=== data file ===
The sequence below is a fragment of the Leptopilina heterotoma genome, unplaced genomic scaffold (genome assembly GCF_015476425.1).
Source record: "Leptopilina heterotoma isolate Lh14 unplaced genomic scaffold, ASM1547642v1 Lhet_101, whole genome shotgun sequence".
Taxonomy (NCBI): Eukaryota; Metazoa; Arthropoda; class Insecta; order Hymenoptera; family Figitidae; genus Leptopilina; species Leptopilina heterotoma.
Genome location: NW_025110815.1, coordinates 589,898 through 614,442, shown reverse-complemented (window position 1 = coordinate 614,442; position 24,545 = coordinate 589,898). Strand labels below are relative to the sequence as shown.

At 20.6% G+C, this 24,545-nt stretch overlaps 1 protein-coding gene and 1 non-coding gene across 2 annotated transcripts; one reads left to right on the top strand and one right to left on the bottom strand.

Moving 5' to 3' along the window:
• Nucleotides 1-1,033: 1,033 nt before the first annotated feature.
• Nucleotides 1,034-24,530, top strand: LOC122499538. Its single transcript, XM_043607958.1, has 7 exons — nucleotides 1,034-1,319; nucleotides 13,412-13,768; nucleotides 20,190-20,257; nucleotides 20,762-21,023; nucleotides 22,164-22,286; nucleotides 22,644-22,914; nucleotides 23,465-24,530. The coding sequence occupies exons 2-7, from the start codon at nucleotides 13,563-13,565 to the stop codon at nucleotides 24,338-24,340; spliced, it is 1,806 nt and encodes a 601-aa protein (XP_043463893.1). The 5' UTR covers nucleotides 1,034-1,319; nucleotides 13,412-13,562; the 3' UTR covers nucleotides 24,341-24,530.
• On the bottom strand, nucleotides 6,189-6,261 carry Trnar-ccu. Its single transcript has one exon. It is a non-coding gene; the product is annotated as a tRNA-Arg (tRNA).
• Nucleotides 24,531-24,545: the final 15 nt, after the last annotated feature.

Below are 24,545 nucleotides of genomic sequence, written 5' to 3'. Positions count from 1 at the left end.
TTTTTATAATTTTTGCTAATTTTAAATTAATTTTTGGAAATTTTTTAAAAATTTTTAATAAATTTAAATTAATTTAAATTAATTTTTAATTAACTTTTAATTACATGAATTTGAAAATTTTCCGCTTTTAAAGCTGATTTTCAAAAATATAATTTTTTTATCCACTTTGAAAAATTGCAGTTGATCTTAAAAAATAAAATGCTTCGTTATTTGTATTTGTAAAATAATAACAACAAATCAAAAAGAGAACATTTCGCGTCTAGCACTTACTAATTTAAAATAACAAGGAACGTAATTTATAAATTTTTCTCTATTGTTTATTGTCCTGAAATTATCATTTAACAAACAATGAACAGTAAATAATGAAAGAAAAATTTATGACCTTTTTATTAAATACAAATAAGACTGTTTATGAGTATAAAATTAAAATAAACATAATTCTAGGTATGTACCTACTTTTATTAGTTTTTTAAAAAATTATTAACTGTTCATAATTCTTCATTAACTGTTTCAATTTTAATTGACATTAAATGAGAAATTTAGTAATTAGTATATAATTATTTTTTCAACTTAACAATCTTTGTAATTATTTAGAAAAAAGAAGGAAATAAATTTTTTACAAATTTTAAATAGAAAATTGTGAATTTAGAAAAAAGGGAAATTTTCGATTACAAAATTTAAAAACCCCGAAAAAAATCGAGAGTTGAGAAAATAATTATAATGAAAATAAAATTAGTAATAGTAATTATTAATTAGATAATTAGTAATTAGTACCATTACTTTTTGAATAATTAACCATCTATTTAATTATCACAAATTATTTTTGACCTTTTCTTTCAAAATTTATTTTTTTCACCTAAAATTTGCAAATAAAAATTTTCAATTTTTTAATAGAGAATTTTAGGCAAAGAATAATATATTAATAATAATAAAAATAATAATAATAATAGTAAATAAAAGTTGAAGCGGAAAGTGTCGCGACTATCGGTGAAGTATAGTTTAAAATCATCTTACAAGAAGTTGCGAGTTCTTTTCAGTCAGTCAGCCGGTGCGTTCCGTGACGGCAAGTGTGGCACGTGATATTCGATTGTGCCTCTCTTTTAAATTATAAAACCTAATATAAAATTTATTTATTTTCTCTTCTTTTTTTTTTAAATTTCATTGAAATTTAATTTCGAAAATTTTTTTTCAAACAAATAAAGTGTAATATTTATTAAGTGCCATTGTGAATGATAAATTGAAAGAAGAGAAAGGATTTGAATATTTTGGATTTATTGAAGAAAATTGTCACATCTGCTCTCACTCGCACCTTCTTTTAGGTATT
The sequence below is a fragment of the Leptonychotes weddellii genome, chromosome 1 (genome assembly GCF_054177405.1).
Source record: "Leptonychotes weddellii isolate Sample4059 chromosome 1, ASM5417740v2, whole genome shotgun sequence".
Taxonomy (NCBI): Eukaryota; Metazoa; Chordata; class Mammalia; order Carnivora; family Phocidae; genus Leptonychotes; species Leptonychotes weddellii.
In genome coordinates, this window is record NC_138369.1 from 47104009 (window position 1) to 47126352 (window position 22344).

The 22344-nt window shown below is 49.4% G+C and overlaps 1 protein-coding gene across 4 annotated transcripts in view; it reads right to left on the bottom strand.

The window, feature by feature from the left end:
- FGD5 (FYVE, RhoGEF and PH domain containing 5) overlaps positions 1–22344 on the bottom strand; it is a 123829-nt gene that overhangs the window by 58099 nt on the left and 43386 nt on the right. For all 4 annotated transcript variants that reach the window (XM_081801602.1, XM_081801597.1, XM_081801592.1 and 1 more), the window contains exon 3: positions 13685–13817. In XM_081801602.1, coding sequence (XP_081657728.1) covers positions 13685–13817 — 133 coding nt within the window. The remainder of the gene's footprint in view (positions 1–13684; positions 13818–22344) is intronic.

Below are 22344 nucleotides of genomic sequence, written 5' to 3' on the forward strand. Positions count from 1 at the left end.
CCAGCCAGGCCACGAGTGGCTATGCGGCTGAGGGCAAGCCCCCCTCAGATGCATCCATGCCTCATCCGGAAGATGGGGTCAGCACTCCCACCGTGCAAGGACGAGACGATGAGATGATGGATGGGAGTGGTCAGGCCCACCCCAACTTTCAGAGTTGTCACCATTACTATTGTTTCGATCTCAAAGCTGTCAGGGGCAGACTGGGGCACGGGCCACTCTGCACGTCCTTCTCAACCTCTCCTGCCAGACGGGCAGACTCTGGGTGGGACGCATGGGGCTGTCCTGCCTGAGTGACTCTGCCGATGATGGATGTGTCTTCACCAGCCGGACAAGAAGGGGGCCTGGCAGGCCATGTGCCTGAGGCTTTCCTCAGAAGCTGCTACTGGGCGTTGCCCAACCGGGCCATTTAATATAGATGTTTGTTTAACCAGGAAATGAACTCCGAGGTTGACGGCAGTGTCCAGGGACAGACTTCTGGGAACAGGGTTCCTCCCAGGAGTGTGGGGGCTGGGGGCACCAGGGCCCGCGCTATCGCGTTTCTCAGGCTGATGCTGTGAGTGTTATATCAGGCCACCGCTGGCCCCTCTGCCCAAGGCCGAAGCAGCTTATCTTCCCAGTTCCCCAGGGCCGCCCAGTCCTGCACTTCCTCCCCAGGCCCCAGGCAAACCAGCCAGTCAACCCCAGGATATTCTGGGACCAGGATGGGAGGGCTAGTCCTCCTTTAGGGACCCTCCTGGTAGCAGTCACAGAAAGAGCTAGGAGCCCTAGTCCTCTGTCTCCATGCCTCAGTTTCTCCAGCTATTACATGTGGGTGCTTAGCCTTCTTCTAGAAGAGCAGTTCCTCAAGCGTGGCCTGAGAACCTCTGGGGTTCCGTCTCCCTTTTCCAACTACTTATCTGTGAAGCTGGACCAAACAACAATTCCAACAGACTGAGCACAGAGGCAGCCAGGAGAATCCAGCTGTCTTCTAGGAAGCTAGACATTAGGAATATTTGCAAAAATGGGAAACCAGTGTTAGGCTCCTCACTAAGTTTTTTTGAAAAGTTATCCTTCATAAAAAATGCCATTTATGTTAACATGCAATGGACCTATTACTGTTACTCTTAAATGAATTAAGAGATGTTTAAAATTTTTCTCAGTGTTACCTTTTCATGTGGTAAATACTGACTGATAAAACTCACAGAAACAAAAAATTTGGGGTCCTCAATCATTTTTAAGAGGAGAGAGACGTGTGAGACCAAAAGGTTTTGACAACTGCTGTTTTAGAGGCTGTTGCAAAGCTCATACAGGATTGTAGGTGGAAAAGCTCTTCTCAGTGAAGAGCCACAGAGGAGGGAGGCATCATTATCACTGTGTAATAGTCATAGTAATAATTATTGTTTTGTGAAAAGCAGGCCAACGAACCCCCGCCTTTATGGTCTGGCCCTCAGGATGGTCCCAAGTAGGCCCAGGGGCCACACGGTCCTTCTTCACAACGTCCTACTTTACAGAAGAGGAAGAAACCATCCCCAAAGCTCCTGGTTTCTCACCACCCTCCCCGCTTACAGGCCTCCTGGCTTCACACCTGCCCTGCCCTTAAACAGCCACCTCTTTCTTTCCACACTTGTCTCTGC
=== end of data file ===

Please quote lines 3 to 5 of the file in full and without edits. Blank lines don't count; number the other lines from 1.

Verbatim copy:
Taxonomy (NCBI): Eukaryota; Metazoa; Arthropoda; class Insecta; order Hymenoptera; family Figitidae; genus Leptopilina; species Leptopilina heterotoma.
Genome location: NW_025110815.1, coordinates 589,898 through 614,442, shown reverse-complemented (window position 1 = coordinate 614,442; position 24,545 = coordinate 589,898). Strand labels below are relative to the sequence as shown.

At 20.6% G+C, this 24,545-nt stretch overlaps 1 protein-coding gene and 1 non-coding gene across 2 annotated transcripts; one reads left to right on the top strand and one right to left on the bottom strand.